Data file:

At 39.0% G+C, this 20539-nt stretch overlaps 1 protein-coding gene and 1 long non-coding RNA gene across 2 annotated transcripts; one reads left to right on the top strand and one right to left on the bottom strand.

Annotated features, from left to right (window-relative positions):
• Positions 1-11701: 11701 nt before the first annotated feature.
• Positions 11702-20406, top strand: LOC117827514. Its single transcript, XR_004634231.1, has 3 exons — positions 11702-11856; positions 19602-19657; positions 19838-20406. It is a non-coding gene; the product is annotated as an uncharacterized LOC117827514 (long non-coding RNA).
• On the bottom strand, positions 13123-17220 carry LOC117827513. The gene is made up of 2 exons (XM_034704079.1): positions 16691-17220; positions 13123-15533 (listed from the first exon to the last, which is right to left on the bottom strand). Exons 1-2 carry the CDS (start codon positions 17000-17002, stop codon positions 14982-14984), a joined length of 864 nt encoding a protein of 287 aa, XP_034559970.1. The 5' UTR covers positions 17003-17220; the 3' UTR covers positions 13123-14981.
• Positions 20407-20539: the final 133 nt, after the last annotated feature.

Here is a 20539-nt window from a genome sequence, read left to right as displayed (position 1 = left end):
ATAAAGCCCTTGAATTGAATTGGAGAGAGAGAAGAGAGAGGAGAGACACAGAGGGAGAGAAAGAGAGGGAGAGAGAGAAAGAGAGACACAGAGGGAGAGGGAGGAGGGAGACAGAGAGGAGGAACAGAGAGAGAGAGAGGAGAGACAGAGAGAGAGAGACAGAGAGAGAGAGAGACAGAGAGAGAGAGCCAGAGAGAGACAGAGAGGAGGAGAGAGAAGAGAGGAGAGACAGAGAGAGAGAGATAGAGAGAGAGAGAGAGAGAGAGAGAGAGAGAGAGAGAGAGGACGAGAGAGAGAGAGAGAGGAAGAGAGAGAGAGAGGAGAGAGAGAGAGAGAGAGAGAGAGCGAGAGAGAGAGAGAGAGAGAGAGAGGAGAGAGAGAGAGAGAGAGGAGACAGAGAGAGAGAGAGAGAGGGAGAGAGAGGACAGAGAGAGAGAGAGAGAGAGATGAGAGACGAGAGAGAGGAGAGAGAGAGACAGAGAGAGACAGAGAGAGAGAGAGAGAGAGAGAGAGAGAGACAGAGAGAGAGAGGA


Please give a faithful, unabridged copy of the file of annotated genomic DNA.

At 39.0% G+C, this 20539-nt stretch overlaps 1 protein-coding gene and 1 long non-coding RNA gene across 2 annotated transcripts; one reads left to right on the top strand and one right to left on the bottom strand.

Annotated features, from left to right (window-relative positions):
• Positions 1-11701: 11701 nt before the first annotated feature.
• Positions 11702-20406, top strand: LOC117827514. Its single transcript, XR_004634231.1, has 3 exons — positions 11702-11856; positions 19602-19657; positions 19838-20406. It is a non-coding gene; the product is annotated as an uncharacterized LOC117827514 (long non-coding RNA).
• On the bottom strand, positions 13123-17220 carry LOC117827513. The gene is made up of 2 exons (XM_034704079.1): positions 16691-17220; positions 13123-15533 (listed from the first exon to the last, which is right to left on the bottom strand). Exons 1-2 carry the CDS (start codon positions 17000-17002, stop codon positions 14982-14984), a joined length of 864 nt encoding a protein of 287 aa, XP_034559970.1. The 5' UTR covers positions 17003-17220; the 3' UTR covers positions 13123-14981.
• Positions 20407-20539: the final 133 nt, after the last annotated feature.

Here is a 20539-nt window from a genome sequence, read left to right as displayed (position 1 = left end):
ATAAAGCCCTTGAATTGAATTGGAGAGAGAGAAGAGAGAGGAGAGACACAGAGGGAGAGAAAGAGAGGGAGAGAGAGAAAGAGAGACACAGAGGGAGAGGGAGGAGGGAGACAGAGAGGAGGAACAGAGAGAGAGAGAGGAGAGACAGAGAGAGAGAGACAGAGAGAGAGAGAGACAGAGAGAGAGAGCCAGAGAGAGACAGAGAGGAGGAGAGAGAAGAGAGGAGAGACAGAGAGAGAGAGATAGAGAGAGAGAGAGAGAGAGAGAGAGAGAGAGAGAGAGAGGACGAGAGAGAGAGAGAGAGGAAGAGAGAGAGAGAGGAGAGAGAGAGAGAGAGAGAGAGAGCGAGAGAGAGAGAGAGAGAGAGAGAGGAGAGAGAGAGAGAGAGAGGAGACAGAGAGAGAGAGAGAGAGGGAGAGAGAGGACAGAGAGAGAGAGAGAGAGAGATGAGAGACGAGAGAGAGGAGAGAGAGAGACAGAGAGAGACAGAGAGAGAGAGAGAGAGAGAGAGAGAGAGACAGAGAGAGAGAGGA